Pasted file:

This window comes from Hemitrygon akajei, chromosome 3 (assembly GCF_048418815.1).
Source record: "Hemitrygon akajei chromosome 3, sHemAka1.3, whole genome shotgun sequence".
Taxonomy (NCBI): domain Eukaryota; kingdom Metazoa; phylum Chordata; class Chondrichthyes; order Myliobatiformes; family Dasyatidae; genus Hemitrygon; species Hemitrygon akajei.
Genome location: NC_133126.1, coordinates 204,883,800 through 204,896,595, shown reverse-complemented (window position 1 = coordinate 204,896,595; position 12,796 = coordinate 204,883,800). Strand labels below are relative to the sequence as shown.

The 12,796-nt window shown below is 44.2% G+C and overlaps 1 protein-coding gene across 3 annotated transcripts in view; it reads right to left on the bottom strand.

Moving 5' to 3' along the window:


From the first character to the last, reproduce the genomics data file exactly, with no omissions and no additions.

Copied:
This window comes from Hemitrygon akajei, chromosome 3 (assembly GCF_048418815.1).
Source record: "Hemitrygon akajei chromosome 3, sHemAka1.3, whole genome shotgun sequence".
Taxonomy (NCBI): domain Eukaryota; kingdom Metazoa; phylum Chordata; class Chondrichthyes; order Myliobatiformes; family Dasyatidae; genus Hemitrygon; species Hemitrygon akajei.
Genome location: NC_133126.1, coordinates 204,883,800 through 204,896,595, shown reverse-complemented (window position 1 = coordinate 204,896,595; position 12,796 = coordinate 204,883,800). Strand labels below are relative to the sequence as shown.

The 12,796-nt window shown below is 44.2% G+C and overlaps 1 protein-coding gene across 3 annotated transcripts in view; it reads right to left on the bottom strand.

Moving 5' to 3' along the window: